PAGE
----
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Gas prices slide across U.S. after holiday weekend, call for national boycott

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Gas prices slide across U.S. after holiday weekend, call for national boycott
The national average for gasoline on Tuesday, according to AAA, was $4.80 per gallon -- a decrease of almost 10 cents over the past week. File Photo by Terry Schmitt/UPI | License Photo

July 5 (UPI) -- With gasoline prices still high, but declining, some users on social media called for a national boycott over the holiday weekend.

The proposal grew out of a video on the social platform TikTok last month that called for drivers to boycott gasoline nationwide From July 3 through Tuesday to coincide with the July 4 weekend.

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"People are trying to organize a boycott, and hopefully that will bring the price of gas down. This has been done before, it has worked before," the creator of the video said.

That particular video had been viewed more than 15 million times.

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Since the video was posted, the price of gasoline in the United States has steadily come down. The national average rose to a peak of $5.01 per gallon in mid-June, according to AAA. On Tuesday, the average was $4.80 -- a slight decrease from Monday and a decrease of 8 cents over the past week.

The surging gas prices have been largely attributed to limited capacity at U.S. and foreign refineries, increased summer demand and Russia's invasion of Ukraine.

President Biden has taken multiple actions to bring down the cost of gasoline and has called on Congress to suspend the federal gas tax for three months, which would instantly lower the cost by 18 cents per gallon for gasoline and 24 cents per gallon for diesel fuel. Photo by Chris Kleponis/UPI
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President Joe Biden has taken steps to combat the high prices, including ordering the release of an extra 1 million barrels of oil per day from the nation's strategic petroleum reserve and authorizing the sale of E15 during the summer months. Last month, he also called on Congress to suspend the federal gas tax for three months.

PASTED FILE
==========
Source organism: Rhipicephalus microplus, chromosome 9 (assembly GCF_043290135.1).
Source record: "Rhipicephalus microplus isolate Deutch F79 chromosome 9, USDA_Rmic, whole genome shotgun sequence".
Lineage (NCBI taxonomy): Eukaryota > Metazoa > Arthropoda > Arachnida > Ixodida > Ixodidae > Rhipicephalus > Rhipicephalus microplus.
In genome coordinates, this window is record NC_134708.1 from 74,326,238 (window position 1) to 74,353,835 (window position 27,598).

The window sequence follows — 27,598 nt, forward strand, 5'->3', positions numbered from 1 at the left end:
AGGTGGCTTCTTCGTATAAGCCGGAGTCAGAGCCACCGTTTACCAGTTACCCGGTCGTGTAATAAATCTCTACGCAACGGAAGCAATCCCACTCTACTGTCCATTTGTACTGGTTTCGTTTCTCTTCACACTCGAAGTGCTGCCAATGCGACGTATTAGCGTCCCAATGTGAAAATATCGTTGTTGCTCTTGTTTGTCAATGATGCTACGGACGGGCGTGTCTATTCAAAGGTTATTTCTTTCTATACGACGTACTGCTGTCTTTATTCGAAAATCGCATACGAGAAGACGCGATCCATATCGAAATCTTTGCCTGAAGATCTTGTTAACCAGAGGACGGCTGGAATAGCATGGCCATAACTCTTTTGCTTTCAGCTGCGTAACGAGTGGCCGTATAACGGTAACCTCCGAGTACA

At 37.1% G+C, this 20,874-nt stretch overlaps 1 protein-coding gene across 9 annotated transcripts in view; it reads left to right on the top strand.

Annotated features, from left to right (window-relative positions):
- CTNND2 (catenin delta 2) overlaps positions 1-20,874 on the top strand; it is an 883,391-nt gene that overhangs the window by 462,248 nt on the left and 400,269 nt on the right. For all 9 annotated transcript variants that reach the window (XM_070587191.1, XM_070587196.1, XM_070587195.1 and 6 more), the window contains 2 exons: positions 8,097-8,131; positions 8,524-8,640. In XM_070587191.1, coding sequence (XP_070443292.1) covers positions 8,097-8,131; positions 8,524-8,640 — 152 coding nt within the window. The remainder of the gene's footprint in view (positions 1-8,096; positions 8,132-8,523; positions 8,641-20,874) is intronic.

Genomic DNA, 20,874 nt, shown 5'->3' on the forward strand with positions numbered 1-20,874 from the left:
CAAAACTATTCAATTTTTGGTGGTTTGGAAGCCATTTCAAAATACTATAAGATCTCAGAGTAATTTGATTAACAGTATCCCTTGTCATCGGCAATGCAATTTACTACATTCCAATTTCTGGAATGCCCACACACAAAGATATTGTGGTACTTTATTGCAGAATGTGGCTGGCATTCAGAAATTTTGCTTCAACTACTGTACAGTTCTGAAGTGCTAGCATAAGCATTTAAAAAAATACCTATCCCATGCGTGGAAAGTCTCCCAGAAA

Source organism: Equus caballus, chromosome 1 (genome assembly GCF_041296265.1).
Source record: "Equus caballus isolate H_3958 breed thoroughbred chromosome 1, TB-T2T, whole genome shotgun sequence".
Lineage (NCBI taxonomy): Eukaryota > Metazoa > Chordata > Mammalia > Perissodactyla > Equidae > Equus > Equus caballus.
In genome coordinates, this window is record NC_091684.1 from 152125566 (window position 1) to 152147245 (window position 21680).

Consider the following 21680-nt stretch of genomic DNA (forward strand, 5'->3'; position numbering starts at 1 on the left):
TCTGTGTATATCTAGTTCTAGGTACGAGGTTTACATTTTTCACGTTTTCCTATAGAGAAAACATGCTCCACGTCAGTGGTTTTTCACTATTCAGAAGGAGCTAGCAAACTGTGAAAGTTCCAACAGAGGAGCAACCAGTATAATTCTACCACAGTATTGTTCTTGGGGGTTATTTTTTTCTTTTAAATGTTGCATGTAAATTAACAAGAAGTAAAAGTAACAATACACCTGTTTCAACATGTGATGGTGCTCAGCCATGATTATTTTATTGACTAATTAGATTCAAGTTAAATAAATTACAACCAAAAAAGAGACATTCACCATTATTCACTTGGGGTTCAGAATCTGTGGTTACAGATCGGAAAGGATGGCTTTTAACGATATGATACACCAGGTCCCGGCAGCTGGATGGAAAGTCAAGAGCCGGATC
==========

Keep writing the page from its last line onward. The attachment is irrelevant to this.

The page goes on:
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Congress has not yet moved to suspend the gas tax, which would save drivers almost 20 cents per gallon.

Patrick De Haan, an analyst for the price database Gas Buddy, says that it's unlikely that a short-term boycott would be effective in bringing prices down.

Some supporters for the boycott pointed to a similar situation in 2008 as evidence that a boycott can be effective, but De Haan said there were certain additional market conditions 14 years ago that helped bring down the cost of gas -- most notably the financial crisis.

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According to AAA on Tuesday, California has the nation's most expensive gasoline, at $6.24 per gallon, followed by Hawaii ($5.62), Alaska ($5.55) and Nevada ($5.51).

North Carolina has the least expensive gas, at $4.29 per gallon, followed by Georgia ($4.30), Mississippi ($4.31) and Louisiana ($4.35), according to AAA.

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